One by one, plants are beginning to disappear from the garden beds that line Roncesvalles Avenue — pulled out by the volunteer gardeners who have tended them for years.
The Roncyworks Green Team, a shifting group of gardeners in the neighbourhood, have been designing and tending 21 beds that have lined the busy commercial street for the last decade.
This week, they quit en masse following months of back and forth with the local Roncesvalles Village Business Improvement Area (BIA) over the look and direction of the gardens.
In an open letter published on Sunday, the group wrote that a “small outspoken group” within the BIA had been pressing for the garden beds to have a “commercial style” and uniform look.
“I think the people who instigated this idea have just totally misjudged the nature of the community,” said Jackie Taschereau, a gardener who has worked on two of the beds for 10 years.
“I can’t believe that they would go back to this sort of old-fashioned formal gardening.”
Both sides describe a long series of meetings over the last six months as the BIA looked for a company that could help redesign and maintain the beds.
Adam Langley, vice-chair of the Roncesvalles Village BIA, told CBC Toronto that some business owners had aesthetic concerns, with “a disparity between some of the beds, where some are tended to a little more closely and some aren’t.”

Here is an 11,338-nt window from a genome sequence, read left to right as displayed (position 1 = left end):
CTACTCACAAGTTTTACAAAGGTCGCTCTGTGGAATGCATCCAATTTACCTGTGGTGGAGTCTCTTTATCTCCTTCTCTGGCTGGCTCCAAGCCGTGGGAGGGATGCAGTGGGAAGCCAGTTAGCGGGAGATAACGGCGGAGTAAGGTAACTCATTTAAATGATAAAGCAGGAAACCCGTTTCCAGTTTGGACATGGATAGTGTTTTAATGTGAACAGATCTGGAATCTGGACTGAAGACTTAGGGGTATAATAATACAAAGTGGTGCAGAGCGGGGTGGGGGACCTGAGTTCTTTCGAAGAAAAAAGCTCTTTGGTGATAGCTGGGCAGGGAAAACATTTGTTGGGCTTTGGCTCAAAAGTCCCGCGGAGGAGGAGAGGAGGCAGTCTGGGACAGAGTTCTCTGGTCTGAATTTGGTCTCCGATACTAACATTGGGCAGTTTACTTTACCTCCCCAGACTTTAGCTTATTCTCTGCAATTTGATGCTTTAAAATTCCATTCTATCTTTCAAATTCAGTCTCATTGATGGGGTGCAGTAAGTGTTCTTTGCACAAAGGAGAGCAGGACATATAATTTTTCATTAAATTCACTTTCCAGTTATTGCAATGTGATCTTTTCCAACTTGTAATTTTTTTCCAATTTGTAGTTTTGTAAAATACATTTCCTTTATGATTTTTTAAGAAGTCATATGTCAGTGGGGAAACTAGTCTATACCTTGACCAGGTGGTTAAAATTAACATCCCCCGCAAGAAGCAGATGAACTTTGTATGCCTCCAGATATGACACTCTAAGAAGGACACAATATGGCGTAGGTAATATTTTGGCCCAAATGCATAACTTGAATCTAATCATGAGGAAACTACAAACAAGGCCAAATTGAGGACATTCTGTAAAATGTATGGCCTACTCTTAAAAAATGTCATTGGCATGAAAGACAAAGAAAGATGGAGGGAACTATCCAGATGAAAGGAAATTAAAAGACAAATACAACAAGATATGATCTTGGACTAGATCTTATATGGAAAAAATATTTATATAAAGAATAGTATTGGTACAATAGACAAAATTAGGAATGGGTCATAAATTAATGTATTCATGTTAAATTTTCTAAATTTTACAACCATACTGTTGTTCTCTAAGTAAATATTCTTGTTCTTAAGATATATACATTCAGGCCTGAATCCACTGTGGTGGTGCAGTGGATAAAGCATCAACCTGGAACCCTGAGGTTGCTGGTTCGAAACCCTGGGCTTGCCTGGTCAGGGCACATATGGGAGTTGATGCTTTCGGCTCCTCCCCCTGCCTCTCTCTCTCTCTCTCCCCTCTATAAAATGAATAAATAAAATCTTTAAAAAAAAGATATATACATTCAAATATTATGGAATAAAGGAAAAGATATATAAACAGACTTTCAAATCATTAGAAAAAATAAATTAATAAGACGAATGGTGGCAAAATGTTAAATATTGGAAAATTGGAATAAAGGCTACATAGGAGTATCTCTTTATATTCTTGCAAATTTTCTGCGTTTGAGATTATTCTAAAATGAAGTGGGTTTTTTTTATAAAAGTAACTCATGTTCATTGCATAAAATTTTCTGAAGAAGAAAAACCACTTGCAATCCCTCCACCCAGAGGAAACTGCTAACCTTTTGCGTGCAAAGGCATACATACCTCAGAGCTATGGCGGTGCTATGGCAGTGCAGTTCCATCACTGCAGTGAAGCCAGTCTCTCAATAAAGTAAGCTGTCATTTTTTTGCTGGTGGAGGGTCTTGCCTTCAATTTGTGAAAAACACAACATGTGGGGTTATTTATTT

As a new plan was made to bring in outside help, Langley says, efforts were made to give the volunteer gardeners in a leadership role — and to include their vision for plants that are native and friendly to pollinators like bees.
But no company signalled interest in taking on the project, and the relationship between the two groups soured further, ending with the volunteer gardeners quitting.
“It’s unfortunate, and we made several attempts … to see if there was some way for us to loop back around and get back working together,” said Langley.
With nobody to maintain the gardens this summer, the BIA has now hired a company called Urban Garden, and says the goal remains to maintain the spirit of what had been established by the volunteer gardeners.
Hope for the future?
David Neinstein, chair of the BIA, expresses regret that the relationship had become so strained.
“I really love and appreciate what they do,” he said. “I’m truly hopeful that we can ameliorate this situation for next year.”
Similar comments have come from Coun. Gord Perks, who represents the area. He wrote on Twitter that he hasn’t given up hope for a resolution.
But Taschereau — as well as supporters of the gardeners on social media — are feeling stung.
“They have said things to indicate a willingness to work with us on paper many times over the past few months,” she said.
“I can’t imagine what they would offer us in the future. Picking up garbage? Watering the beds?”
For the next two weeks, until the Urban Garden team takes over, Taschereau and her fellow gardeners will continue to remove plants with the BIA’s blessing and find new homes for them.
“At least they’re getting a further life, and a further purpose,” she said.